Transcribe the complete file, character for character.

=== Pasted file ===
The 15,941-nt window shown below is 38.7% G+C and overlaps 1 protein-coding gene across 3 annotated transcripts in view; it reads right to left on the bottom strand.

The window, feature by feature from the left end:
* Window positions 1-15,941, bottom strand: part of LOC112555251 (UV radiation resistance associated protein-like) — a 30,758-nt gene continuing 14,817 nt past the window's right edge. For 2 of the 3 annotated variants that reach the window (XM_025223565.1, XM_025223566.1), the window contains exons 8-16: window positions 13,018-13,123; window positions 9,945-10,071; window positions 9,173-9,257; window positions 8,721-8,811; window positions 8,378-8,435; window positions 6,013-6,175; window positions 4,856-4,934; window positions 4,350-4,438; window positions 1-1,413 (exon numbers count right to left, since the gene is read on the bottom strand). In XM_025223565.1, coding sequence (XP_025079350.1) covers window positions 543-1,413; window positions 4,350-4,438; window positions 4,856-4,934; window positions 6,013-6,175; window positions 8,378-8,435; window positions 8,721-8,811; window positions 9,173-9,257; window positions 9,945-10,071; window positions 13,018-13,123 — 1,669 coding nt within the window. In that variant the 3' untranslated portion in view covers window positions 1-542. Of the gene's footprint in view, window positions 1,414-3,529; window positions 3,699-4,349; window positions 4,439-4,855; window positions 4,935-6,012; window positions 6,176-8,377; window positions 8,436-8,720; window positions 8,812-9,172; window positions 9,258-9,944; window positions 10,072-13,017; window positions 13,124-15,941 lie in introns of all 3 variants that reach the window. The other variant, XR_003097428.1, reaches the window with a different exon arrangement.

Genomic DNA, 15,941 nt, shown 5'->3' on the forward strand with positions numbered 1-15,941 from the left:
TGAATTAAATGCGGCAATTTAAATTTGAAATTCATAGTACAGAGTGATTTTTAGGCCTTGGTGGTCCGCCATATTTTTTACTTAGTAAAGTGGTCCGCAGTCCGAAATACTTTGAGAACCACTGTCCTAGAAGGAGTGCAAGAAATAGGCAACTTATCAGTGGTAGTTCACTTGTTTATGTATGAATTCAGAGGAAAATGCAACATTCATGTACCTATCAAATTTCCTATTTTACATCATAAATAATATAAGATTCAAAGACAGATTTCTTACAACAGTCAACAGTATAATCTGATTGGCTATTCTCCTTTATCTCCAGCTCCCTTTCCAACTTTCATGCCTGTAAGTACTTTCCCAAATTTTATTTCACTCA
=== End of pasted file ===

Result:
The 15,941-nt window shown below is 38.7% G+C and overlaps 1 protein-coding gene across 3 annotated transcripts in view; it reads right to left on the bottom strand.

The window, feature by feature from the left end:
* Window positions 1-15,941, bottom strand: part of LOC112555251 (UV radiation resistance associated protein-like) — a 30,758-nt gene continuing 14,817 nt past the window's right edge. For 2 of the 3 annotated variants that reach the window (XM_025223565.1, XM_025223566.1), the window contains exons 8-16: window positions 13,018-13,123; window positions 9,945-10,071; window positions 9,173-9,257; window positions 8,721-8,811; window positions 8,378-8,435; window positions 6,013-6,175; window positions 4,856-4,934; window positions 4,350-4,438; window positions 1-1,413 (exon numbers count right to left, since the gene is read on the bottom strand). In XM_025223565.1, coding sequence (XP_025079350.1) covers window positions 543-1,413; window positions 4,350-4,438; window positions 4,856-4,934; window positions 6,013-6,175; window positions 8,378-8,435; window positions 8,721-8,811; window positions 9,173-9,257; window positions 9,945-10,071; window positions 13,018-13,123 — 1,669 coding nt within the window. In that variant the 3' untranslated portion in view covers window positions 1-542. Of the gene's footprint in view, window positions 1,414-3,529; window positions 3,699-4,349; window positions 4,439-4,855; window positions 4,935-6,012; window positions 6,176-8,377; window positions 8,436-8,720; window positions 8,812-9,172; window positions 9,258-9,944; window positions 10,072-13,017; window positions 13,124-15,941 lie in introns of all 3 variants that reach the window. The other variant, XR_003097428.1, reaches the window with a different exon arrangement.

Genomic DNA, 15,941 nt, shown 5'->3' on the forward strand with positions numbered 1-15,941 from the left:
TGAATTAAATGCGGCAATTTAAATTTGAAATTCATAGTACAGAGTGATTTTTAGGCCTTGGTGGTCCGCCATATTTTTTACTTAGTAAAGTGGTCCGCAGTCCGAAATACTTTGAGAACCACTGTCCTAGAAGGAGTGCAAGAAATAGGCAACTTATCAGTGGTAGTTCACTTGTTTATGTATGAATTCAGAGGAAAATGCAACATTCATGTACCTATCAAATTTCCTATTTTACATCATAAATAATATAAGATTCAAAGACAGATTTCTTACAACAGTCAACAGTATAATCTGATTGGCTATTCTCCTTTATCTCCAGCTCCCTTTCCAACTTTCATGCCTGTAAGTACTTTCCCAAATTTTATTTCACTCA